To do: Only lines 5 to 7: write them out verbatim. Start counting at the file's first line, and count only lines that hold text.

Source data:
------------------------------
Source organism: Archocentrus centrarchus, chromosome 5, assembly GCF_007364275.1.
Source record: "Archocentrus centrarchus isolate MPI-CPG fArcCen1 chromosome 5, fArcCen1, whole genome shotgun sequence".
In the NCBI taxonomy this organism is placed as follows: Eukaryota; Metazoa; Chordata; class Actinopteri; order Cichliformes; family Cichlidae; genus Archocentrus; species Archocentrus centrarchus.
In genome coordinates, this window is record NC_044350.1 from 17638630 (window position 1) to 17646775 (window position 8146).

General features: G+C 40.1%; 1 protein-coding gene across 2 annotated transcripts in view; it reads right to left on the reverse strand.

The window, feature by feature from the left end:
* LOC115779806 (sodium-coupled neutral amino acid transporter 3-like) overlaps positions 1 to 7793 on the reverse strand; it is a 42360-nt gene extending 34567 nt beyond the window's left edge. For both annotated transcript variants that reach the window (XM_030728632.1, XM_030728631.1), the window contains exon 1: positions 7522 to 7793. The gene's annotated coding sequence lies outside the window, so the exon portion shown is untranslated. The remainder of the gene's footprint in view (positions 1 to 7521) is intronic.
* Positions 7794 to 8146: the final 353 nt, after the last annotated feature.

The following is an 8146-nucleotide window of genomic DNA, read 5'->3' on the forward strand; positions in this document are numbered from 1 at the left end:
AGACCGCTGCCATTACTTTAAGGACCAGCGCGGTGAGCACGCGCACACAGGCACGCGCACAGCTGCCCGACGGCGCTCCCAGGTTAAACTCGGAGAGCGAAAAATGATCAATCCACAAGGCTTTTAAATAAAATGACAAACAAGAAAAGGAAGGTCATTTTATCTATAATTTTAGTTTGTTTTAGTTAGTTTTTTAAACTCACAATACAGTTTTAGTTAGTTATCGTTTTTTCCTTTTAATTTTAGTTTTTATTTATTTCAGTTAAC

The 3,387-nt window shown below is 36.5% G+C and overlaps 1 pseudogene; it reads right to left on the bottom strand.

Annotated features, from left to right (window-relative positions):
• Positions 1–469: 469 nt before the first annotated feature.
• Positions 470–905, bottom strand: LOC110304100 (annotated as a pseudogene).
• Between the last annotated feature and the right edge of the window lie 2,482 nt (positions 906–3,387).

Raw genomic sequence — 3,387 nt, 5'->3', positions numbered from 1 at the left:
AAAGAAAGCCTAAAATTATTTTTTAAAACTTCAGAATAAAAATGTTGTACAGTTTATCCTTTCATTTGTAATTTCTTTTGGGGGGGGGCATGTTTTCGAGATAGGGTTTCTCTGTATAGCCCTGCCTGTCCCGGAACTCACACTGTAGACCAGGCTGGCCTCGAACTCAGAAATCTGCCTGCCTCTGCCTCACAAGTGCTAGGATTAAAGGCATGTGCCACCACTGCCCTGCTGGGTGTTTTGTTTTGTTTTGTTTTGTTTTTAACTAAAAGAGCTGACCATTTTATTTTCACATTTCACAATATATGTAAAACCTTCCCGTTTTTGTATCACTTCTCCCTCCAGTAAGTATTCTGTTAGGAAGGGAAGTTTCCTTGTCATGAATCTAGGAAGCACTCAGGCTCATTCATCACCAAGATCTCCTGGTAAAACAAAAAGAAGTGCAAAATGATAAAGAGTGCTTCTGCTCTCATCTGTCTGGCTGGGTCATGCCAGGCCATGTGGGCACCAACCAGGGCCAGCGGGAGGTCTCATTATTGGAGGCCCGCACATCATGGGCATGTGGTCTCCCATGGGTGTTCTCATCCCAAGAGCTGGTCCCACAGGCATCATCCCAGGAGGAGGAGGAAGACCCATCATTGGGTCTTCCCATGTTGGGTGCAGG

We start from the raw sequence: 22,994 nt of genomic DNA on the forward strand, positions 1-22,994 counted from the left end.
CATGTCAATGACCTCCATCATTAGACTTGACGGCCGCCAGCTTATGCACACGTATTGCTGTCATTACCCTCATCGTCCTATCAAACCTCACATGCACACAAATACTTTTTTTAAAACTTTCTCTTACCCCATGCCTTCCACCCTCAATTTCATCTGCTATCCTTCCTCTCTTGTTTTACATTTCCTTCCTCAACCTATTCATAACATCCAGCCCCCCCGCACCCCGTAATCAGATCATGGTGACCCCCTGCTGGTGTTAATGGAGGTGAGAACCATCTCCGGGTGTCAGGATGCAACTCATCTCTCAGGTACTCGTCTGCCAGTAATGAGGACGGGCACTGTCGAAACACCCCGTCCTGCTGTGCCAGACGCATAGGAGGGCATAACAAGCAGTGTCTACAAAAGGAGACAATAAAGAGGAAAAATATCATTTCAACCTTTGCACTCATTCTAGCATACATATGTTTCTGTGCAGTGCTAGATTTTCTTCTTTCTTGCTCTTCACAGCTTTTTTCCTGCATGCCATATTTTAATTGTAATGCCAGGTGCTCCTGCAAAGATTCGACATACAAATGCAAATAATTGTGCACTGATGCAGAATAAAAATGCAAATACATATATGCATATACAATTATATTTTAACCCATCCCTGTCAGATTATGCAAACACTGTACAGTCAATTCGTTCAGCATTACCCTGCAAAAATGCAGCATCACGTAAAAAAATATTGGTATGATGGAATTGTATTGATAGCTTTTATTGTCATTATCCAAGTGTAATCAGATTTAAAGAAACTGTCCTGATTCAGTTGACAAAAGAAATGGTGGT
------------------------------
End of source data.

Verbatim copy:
General features: G+C 40.1%; 1 protein-coding gene across 2 annotated transcripts in view; it reads right to left on the reverse strand.

The window, feature by feature from the left end:
* LOC115779806 (sodium-coupled neutral amino acid transporter 3-like) overlaps positions 1 to 7793 on the reverse strand; it is a 42360-nt gene extending 34567 nt beyond the window's left edge. For both annotated transcript variants that reach the window (XM_030728632.1, XM_030728631.1), the window contains exon 1: positions 7522 to 7793. The gene's annotated coding sequence lies outside the window, so the exon portion shown is untranslated. The remainder of the gene's footprint in view (positions 1 to 7521) is intronic.